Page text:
John C. Mallios understands the difficult issues that face grandparents when visitation issues arise with grandchildren. There are several distinct categories in which grandparent rights are the focus of concern.
Grandparents are often concerned about their continuing relationship with their grandchildren when divorce becomes and issue for the children's parents. The best outcome is for the grandparent to remain on good footing with one or both parents so that access to the grandchild may be had through one or both parents.
Parents are allowed to permit grandparent access to the grandchildren during their term of possession. This access is broad which allows the grandchildren to spend the night with the grandparents and even to travel and vacation with the grandparents. The grandparents, however, do continue to be responsible to return the grandchildren to the proper parent at the time designated by the Court's Order.
Grandparents who have been caring for grandchildren.
Grandparents are often placed in the position of caring for and raising their grandchildren. In these circumstances the time arises when the grandparents find they need a more formal arrangement and more definite legal rights in order to best provide for the welfare and safety of the child. The law recognizes this situation and allows
Grandparents who are concerned about the health and safety of their grandchildren while in parental care.
Often no one stands in a closer perspective to the care that a grandchild is receiving than a grandparent. When that grandparent becomes gravely concerned about the health and safety of a grandchild while in parental care the grandparent often accepts the responsibility to take the difficult step of taking legal action to remove the child from the care of the parent. In some instances grandparents believe they are best suited to provide the care the child will need and chooses to take legal action to be appointed the managing conservator of the grandchild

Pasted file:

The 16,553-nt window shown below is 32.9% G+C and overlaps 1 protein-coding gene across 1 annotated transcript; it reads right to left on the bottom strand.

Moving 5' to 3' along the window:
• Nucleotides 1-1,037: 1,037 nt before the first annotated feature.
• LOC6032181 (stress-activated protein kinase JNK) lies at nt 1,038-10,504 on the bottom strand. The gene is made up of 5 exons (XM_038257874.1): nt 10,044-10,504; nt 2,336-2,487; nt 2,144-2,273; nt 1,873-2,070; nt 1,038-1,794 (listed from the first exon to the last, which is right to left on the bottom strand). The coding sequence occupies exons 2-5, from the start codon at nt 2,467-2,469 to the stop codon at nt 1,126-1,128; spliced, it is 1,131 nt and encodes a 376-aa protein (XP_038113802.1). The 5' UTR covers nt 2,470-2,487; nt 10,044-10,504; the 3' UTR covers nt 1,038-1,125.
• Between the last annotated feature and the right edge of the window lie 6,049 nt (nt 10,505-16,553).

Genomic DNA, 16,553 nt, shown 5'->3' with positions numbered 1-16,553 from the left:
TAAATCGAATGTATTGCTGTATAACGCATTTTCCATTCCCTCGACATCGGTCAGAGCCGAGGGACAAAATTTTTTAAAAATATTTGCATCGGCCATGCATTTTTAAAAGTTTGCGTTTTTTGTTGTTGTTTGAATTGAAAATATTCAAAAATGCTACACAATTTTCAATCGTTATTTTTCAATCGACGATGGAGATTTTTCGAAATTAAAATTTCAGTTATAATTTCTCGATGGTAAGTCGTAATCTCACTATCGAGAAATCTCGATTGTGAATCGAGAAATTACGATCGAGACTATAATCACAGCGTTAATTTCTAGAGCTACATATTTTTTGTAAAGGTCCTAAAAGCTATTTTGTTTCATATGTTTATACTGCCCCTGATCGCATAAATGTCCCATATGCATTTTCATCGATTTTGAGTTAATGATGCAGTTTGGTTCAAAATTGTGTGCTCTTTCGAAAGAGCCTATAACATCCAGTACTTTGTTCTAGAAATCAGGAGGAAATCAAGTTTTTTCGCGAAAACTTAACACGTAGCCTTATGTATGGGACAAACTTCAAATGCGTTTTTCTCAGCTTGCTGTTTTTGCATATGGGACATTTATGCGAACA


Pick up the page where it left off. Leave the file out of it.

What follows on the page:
Grandparents whose children have had their parental rights terminated or who are deceased.
This is probably the most difficult situation a grandparent can face. When a grandparents' child is no longer the parent of the grandchild, the grandparent finds they no longer have access to the child.
Access to Grandchildren
Grandparents rights generally in the State of Texas are through the parent. Either the Managing Conservator during their period of possession or the Possessory Conservator during their period of possession of the child(ren) may allow grandparent access. This access requires the grandparent to return the child to the other parent in accord with the Court's Order of Possession.
The grandparents may exercise the rights that the conservator has or allows during that time including spending the night and travel.
Under some circumstances, grandparents can obtain a court order to visit with grandchildren over the objection of the parents.
Grandparents in the State of Texas do NOT have independent rights of their own to visit the grandchildren. Parents continue to have the authority to 'raise their own children.' The first course of action is to access the grandchildren with the parents' permission and agreement. Gaining the approval of one of the parents is the simplest method of accessing a grandchild.
When parental agreement to visit grandchildren is not possible the grandparents may petition the court for visitation. In some instances the judge has the authority to grant specific periods of visitation over the objections of the parents.